Building a Reusable Front-end Development Project using Webpack and Tailwind CSS

One
of the areas that a web developer will spend the most time learning is a
build system or process to streamline their directory own local
development process. When I first started working with task runners I
was using Grunt to automate tasks, such as compiling Sass, bundling
JavaScript, and optimizing images. However, what amazed me was that all
the same tasks that I ran locally to develop could be run before
deploying to a production website using a Git repository.

The
idea of using a task running or having a build process might be scary
for some, but when working with one or multiple developers at a time on a
single project it allows for everything to be kept in sync with a
unified process that can be run on your computer or any number of other
development machines in the same way.

Over
the years and after having spent so much time in different development
platforms like Drupal, WordPress, and more I tried to find ways to
remove as many extraneous pieces as I could to streamline my development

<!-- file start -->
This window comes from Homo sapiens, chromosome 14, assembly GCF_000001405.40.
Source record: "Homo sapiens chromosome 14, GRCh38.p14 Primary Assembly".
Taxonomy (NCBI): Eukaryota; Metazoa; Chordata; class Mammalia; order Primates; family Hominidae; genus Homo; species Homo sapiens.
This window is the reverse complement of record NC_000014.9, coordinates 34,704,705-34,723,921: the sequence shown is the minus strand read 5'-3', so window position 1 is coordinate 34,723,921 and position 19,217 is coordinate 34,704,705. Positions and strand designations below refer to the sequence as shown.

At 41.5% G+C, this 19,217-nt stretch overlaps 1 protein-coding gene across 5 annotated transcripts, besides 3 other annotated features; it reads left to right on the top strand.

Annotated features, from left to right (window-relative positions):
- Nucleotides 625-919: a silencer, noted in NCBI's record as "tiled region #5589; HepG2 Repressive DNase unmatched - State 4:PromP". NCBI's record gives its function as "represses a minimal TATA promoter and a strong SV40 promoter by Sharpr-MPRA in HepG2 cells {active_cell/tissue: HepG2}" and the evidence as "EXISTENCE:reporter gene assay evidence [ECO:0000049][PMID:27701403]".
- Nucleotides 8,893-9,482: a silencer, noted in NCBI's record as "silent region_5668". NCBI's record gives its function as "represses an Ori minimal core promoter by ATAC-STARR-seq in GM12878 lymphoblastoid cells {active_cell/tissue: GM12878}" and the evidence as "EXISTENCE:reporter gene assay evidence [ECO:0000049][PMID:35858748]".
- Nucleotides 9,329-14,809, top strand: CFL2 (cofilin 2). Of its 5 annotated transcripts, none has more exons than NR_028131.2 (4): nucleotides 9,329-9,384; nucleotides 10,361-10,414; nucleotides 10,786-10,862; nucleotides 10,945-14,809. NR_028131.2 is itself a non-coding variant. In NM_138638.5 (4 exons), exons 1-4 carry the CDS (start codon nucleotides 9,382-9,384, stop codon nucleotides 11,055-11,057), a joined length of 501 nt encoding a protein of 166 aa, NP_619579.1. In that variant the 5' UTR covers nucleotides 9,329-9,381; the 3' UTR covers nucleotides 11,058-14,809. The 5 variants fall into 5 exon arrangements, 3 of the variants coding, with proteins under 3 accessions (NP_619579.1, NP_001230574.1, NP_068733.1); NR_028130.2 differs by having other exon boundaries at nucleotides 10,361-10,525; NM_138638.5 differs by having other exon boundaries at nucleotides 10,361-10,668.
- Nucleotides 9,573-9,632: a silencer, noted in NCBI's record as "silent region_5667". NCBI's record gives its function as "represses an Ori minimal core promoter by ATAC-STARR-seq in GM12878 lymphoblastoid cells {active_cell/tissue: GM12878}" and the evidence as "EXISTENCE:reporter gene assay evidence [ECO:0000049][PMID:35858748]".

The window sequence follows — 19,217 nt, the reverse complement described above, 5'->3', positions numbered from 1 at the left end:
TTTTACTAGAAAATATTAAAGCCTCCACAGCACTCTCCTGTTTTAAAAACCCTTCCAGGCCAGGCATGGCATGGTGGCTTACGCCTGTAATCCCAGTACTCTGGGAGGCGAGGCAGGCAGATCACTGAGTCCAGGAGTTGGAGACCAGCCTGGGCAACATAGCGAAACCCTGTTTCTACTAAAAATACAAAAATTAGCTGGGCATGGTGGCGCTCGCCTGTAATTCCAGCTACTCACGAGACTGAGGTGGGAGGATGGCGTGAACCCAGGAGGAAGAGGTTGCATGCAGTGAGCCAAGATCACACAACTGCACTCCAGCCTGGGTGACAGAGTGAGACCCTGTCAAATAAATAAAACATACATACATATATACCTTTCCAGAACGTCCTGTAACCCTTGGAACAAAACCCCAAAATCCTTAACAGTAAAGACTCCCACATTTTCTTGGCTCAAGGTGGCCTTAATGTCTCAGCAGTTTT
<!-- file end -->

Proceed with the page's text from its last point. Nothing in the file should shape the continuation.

processes. I started using Grunt and Gulp and eventually ditched those
in favor of using Node packages directly with CLI commands within package.json to make it easier and eventually developed my responsive framework, called Centurion,
from scratch. It was a way to develop and learn a way to standardize a
set of reusable classes and components for a wide variety of projects
that I was working on. The rationale behind Centurion
will remain a discussion for another post, but suffice to say I am
working on resurrecting it for some amazing new projects down the road.
So stay tuned!

As of the publishing of this article, the process that I use primarily for development is Webpack and Tailwind CSS.
I won’t go into much detail about the benefits and drawbacks of each
since there are plenty of articles across the internet that already
discuss that in length, such as, Why Webpack and Building a Scalable CSS Architecture.

If
you’ve never used either then I would recommend you check out both
projects and how they might help your current development projects. All
the code that I have outlined in the walkthrough below is available on
Github — https://github.com/Hounder-Co/webpack-tailwind-starter.


Getting Started

The
process of setting up a starter Node project with webpack is relatively
straightforward and you as of webpack 4 you technically don’t need a
webpack config file to use it.

If you’d like to learn more about the configuration options in webpack then check out https://webpack.js.org/concepts/.

1. Create a project directory.

2. Within the project, initialize a node project

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